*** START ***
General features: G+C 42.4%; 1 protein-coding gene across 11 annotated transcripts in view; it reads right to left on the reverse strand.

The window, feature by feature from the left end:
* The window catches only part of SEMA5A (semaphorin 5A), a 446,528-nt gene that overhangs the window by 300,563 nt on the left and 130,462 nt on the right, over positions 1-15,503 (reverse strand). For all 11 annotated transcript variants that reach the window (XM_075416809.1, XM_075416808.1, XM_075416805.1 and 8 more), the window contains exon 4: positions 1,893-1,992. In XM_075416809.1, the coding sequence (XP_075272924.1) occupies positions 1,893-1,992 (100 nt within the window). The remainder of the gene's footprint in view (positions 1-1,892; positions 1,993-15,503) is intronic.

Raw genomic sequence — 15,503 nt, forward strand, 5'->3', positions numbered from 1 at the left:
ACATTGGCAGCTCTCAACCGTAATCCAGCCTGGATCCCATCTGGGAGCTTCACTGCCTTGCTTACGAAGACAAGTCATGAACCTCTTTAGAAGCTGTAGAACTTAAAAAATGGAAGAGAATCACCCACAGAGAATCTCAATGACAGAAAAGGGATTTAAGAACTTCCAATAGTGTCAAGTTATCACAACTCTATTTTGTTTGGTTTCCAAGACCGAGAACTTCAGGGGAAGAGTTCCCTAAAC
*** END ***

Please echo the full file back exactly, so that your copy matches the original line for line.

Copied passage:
General features: G+C 42.4%; 1 protein-coding gene across 11 annotated transcripts in view; it reads right to left on the reverse strand.

The window, feature by feature from the left end:
* The window catches only part of SEMA5A (semaphorin 5A), a 446,528-nt gene that overhangs the window by 300,563 nt on the left and 130,462 nt on the right, over positions 1-15,503 (reverse strand). For all 11 annotated transcript variants that reach the window (XM_075416809.1, XM_075416808.1, XM_075416805.1 and 8 more), the window contains exon 4: positions 1,893-1,992. In XM_075416809.1, the coding sequence (XP_075272924.1) occupies positions 1,893-1,992 (100 nt within the window). The remainder of the gene's footprint in view (positions 1-1,892; positions 1,993-15,503) is intronic.

Raw genomic sequence — 15,503 nt, forward strand, 5'->3', positions numbered from 1 at the left:
ACATTGGCAGCTCTCAACCGTAATCCAGCCTGGATCCCATCTGGGAGCTTCACTGCCTTGCTTACGAAGACAAGTCATGAACCTCTTTAGAAGCTGTAGAACTTAAAAAATGGAAGAGAATCACCCACAGAGAATCTCAATGACAGAAAAGGGATTTAAGAACTTCCAATAGTGTCAAGTTATCACAACTCTATTTTGTTTGGTTTCCAAGACCGAGAACTTCAGGGGAAGAGTTCCCTAAAC